It’s never entirely the situation and it’s never entirely the person. It is the mix that determines whether things go well or go badly. What is truly interesting is what lies between the person and the situation.
The indicator for the graph below is co-worker incivility—the frequency of encountering rude or thoughtless behavior from colleagues. It shows a person quality—Attachment Anxiety—and a workgroup quality—Psychological Safety.
Attachment Anxiety is the extent to which people approach the social work lacking confidence. People scoring high on this quality are exceptionally concerned with the possibility of rejection or humiliation.
Psychological Safety is the quality of a workgroup. Groups that score high on Psychological Safety encourage open, honest expression of views; those low on this quality are intolerant of dissent or diversity of opinion.
The graph makes the point that a group low in psychological safety (the blue line) is a less civil work place than one high in psychological safety (the orange line). Problems occur for people with a high level of attachment anxiety working in a psychologically unsafe workgroup. The dot on the upper right part of the graph indicates incivility that is roughly double the rate for that of people low on anxiety in psychologically unsafe workgroups.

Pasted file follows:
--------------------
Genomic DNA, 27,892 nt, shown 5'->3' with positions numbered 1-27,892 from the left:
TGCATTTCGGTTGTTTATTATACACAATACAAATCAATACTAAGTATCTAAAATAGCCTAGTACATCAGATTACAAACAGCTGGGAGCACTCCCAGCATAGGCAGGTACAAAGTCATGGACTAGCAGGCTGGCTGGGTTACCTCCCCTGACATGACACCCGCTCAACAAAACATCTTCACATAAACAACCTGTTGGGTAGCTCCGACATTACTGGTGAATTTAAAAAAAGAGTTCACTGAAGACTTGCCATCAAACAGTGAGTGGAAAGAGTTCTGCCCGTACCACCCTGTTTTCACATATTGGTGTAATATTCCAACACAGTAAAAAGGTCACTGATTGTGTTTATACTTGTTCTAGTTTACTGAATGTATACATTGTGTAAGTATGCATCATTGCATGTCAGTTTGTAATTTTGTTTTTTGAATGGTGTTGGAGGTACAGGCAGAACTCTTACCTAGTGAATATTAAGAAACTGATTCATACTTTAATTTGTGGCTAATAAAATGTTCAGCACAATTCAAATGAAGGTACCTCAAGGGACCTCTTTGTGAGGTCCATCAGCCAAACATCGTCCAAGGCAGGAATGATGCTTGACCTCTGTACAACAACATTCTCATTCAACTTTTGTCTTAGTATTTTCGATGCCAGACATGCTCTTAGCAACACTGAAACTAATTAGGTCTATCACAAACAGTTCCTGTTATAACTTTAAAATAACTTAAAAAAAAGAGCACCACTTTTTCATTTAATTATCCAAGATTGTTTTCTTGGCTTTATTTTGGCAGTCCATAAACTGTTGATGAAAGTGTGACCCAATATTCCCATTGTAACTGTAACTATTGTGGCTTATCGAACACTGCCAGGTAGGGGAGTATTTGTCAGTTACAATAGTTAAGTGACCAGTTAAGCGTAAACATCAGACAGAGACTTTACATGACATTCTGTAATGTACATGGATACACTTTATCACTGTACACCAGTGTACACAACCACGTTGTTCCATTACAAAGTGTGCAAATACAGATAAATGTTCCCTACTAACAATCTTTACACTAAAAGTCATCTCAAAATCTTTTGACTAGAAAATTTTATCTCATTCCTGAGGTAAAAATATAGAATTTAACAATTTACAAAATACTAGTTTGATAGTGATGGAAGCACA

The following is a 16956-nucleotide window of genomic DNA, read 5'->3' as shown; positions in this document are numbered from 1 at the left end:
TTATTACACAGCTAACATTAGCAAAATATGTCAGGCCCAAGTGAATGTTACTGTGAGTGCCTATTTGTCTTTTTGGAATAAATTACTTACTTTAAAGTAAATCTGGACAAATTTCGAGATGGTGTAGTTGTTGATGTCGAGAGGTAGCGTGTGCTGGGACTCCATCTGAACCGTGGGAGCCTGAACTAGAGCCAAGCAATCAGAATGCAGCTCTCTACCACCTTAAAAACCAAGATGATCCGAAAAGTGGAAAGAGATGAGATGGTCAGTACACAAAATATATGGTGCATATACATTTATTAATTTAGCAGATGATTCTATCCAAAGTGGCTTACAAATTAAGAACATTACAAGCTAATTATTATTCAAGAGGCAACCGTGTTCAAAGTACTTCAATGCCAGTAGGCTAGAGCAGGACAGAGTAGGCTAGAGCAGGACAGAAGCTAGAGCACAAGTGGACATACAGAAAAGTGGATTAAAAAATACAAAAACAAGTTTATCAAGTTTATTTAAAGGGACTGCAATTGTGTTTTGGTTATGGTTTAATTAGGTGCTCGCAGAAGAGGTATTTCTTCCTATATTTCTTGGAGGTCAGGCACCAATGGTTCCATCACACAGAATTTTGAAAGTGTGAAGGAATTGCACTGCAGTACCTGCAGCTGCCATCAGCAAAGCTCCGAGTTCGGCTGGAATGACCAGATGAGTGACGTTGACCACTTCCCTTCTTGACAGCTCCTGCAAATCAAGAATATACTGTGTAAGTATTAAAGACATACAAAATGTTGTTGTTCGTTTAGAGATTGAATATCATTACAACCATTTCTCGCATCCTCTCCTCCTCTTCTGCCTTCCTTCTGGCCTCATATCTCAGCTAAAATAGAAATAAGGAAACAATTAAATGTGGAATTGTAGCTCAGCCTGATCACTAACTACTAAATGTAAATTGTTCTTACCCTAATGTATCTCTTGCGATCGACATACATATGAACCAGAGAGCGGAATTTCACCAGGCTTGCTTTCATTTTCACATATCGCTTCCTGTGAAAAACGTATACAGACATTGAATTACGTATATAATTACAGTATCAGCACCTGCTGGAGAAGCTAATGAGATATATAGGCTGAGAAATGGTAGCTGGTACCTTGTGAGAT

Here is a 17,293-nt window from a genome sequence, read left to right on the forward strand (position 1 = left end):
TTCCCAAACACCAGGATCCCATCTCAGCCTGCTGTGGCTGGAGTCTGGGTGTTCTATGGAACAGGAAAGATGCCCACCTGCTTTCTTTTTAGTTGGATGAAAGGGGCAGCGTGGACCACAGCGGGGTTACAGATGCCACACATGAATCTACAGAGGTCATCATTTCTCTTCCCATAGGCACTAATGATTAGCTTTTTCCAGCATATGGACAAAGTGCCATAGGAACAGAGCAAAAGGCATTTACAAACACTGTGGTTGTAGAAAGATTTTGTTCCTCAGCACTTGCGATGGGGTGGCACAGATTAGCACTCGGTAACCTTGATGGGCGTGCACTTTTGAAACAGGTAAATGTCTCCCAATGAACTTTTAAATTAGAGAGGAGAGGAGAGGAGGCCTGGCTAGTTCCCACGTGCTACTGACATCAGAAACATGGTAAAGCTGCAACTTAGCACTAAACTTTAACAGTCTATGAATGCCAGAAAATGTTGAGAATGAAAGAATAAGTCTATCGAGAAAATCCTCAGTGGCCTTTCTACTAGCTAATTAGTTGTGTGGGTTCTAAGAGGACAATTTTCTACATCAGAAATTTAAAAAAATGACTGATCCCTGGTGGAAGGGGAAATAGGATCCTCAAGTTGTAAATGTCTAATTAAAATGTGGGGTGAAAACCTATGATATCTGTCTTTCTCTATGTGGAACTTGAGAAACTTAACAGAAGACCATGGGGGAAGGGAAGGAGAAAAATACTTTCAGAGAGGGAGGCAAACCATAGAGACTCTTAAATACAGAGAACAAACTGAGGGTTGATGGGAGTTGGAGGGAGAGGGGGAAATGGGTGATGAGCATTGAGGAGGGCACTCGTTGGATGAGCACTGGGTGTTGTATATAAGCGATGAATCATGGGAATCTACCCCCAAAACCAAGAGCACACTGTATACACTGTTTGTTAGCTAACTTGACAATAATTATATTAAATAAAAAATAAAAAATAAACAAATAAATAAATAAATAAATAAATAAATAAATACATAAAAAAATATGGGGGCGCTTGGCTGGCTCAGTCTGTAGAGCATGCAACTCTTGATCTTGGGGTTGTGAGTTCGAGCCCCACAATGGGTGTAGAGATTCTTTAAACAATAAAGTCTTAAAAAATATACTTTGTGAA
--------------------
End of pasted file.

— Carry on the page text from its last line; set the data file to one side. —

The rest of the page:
Dealing with the pattern of high anxiety/ unsafe environment can happen in two ways:
- Team building efforts towards increasing psychological safety could reduce uncivil encounters
- Greater insight into attachment anxiety could help people manage their participation in their workgroups
Workplace civility and respect can be improved, but there is no simple solution. A mix of approaches focusing on both the individuals and their workgroup dynamics can make a real difference.
Michael Leiter, Ph.D.